Q. Thinking back on that match, it seemed from outside you either lost it instead of her win it. Was it nerves?
KIM CLIJSTERS: No, I wasn't nervous at all actually. No, not at all. No, I don't know. No, I think, like I said, I think she just started hitting the winners and much more than what she was in the beginning of the third set, where I went 5-1 up.
Q. Both Serena and Venus are getting a bit tired of the questions about the gap between the players.
KIM CLIJSTERS: So am I actually.
Q. Does today suggest the gap's not that big?
KIM CLIJSTERS: No, I think they probably know that as well. You know, it's just a matter of having to -- for you guys, you ask it once, but, you know, we have to answer it from each one of you, you know.
So it's -- because we were actually joking about it yesterday in the locker room after our matches, you know. She goes, "Oh, I'm so sick of all these questions." I said, "Well, so am I. Why don't we just boycott it all?" (Laughter).
No, but it's -- yeah, I mean, I think this match shows, and I think in other matches it's showed before that, you know, more players are getting close to them - not just me.
Q. How sore are you after doing all those splits?
KIM CLIJSTERS: I'm not sore, no (smiling).
Q. What does it feel like to be embraced like you are by the Australian public?
KIM CLIJSTERS: It's a great feeling. Like even though I lost, I enjoyed every moment that I had on the court today and just playing in front of the crowd. Just made me, you know, even enjoy it a lot more than other matches. Big match, center court, like a Grand Slam. Yeah, it was a great feeling, even though I lost. I still had a great time out there.
Q. There's suggestion about an Agassi-Graf team, what about Clijsters-Hewitt?
KIM CLIJSTERS: We've played before. I think we made the quarters of the French and the finals of Wimbledon once. But it's just, you know, I think if Steffi would have been playing singles still, I don't think she would have been playing both either.
I don't know. You know, who knows. Once, when our careers are maybe slowing down a little bit, we might just put some mixed doubles in it as well. I really enjoy playing mixed doubles. It's a lot of fun, very relaxing. Yeah, I have a good partner (laughter).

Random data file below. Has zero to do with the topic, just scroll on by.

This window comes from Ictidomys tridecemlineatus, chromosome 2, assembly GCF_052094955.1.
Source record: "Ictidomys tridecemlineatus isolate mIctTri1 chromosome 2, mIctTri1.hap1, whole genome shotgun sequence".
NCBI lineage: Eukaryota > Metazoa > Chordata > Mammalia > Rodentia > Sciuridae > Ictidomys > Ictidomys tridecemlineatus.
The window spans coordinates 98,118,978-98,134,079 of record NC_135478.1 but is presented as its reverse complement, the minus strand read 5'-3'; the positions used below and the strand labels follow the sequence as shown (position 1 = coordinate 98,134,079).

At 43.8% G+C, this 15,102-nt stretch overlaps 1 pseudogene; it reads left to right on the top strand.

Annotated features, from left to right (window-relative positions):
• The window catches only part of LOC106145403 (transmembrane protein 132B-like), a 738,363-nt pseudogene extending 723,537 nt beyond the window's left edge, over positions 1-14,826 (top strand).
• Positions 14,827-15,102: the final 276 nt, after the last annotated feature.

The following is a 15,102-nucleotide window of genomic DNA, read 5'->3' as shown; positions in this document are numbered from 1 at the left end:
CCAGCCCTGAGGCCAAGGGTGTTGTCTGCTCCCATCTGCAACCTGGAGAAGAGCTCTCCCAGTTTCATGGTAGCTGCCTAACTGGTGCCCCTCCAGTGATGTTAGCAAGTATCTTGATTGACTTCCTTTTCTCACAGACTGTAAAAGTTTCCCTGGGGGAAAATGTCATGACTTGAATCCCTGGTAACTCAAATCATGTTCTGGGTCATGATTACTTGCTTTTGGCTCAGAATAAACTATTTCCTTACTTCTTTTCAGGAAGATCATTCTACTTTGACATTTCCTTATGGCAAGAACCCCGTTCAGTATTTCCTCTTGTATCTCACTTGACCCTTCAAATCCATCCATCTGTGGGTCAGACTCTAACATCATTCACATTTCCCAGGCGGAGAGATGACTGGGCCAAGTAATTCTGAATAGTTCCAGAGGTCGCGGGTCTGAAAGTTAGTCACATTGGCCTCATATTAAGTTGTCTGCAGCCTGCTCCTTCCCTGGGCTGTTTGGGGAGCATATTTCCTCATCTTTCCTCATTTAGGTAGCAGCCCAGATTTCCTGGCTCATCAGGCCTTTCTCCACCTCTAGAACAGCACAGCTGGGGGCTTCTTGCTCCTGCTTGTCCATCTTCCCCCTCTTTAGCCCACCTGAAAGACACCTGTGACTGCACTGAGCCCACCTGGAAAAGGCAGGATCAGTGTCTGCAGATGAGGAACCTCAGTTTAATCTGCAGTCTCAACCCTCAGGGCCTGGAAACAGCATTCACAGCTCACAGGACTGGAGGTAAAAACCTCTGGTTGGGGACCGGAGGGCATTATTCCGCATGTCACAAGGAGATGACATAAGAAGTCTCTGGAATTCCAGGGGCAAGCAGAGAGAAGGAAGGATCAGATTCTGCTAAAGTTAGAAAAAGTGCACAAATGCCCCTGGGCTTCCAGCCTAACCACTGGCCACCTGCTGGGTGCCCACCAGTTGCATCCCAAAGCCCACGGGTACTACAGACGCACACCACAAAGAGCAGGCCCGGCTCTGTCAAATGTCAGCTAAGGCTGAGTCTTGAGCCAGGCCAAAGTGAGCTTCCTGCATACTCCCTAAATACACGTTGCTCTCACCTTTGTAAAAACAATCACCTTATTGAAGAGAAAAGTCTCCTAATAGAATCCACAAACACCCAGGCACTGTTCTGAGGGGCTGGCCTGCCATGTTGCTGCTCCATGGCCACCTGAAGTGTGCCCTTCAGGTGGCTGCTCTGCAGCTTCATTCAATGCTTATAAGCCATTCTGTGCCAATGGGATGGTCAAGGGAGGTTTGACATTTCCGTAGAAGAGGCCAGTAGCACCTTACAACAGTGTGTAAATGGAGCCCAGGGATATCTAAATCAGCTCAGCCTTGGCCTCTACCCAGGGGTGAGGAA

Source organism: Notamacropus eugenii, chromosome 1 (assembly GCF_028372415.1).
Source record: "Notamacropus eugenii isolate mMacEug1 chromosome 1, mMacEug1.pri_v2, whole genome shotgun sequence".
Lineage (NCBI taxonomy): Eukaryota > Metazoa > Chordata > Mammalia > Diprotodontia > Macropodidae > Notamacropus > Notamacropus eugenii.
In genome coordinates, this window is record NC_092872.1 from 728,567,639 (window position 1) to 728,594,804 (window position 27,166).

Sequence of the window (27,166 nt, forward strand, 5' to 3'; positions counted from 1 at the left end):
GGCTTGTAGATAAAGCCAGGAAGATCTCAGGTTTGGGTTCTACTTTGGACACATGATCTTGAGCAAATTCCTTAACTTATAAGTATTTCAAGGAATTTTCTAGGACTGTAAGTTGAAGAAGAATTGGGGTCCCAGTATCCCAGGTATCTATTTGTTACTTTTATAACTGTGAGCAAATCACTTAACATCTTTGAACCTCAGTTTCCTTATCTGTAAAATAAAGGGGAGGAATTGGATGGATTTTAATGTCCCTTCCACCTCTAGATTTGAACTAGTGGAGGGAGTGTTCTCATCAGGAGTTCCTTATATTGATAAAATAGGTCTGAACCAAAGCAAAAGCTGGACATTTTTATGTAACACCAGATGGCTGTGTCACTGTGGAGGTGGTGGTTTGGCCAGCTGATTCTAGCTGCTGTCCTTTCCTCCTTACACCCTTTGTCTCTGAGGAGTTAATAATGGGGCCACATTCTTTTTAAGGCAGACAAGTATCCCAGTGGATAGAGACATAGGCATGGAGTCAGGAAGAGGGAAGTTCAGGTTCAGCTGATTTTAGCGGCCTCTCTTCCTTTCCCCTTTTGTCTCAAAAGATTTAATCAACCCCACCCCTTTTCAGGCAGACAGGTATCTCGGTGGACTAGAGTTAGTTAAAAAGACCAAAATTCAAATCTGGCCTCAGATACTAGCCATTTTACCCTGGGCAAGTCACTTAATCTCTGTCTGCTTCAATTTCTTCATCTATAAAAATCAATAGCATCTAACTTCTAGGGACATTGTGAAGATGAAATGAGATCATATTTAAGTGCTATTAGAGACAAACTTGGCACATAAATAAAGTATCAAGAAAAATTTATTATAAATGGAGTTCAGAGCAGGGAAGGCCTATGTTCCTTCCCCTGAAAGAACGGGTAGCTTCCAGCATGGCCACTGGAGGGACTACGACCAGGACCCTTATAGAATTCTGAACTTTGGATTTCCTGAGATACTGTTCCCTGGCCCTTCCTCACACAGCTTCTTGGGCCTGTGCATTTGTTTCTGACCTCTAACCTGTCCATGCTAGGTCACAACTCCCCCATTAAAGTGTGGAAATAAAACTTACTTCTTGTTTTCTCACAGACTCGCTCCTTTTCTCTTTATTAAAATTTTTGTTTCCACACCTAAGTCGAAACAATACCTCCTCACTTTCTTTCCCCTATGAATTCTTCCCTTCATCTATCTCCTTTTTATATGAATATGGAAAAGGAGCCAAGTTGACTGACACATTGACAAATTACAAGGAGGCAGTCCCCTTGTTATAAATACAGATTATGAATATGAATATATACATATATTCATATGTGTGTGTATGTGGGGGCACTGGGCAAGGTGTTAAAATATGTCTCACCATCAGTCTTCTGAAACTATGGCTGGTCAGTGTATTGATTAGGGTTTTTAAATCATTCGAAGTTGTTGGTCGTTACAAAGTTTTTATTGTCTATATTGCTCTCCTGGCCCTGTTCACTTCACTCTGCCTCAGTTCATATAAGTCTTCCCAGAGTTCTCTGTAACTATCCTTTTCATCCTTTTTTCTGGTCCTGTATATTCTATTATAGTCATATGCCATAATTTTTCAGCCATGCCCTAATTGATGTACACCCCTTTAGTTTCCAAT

Q. You had two matchpoints. Would you have played those any differently in retrospect?
KIM CLIJSTERS: No, no. I mean, she took the risk, literally. She came to the net, you know, and just went for it. So, you know, all the credit to her I think on those points to take such a big risk to really go for her shots, yeah.
Q. Was there any point where you started to feel like you were losing control?
KIM CLIJSTERS: Not really. Like, you know, I could feel that she was really trying to step it up and that she was, you know, hitting the balls a lot more aggressive and had almost none unforced errors at the end. That's when you just have to say, "Too good." You know, that's why she's the No. 1. That's why, you know, she's won, I think, one of the last, you know -- the three Grand Slams in a row now, yeah.
Q. Last winter you were having to rehab your shoulder a couple hours a day. Have you gotten over the hump?
KIM CLIJSTERS: I'm still doing all that stuff. It's maybe not as disciplined as what it was a year ago, but I still, you know, spend a lot of -- you know, maybe I'll do my exercises one day and then have one day off. But I still do it, like about four times, five times a week.
That's something that I really, really have to keep doing as long as I play tennis. It's not a matter of once I feel better I have to stop it, because then it's a problem that can come back very easily. So I just have to keep it up. You know, it can be a bit boring sometimes. I have to just keep in mind it's for me to play tennis. Otherwise, I wouldn't be able to do it.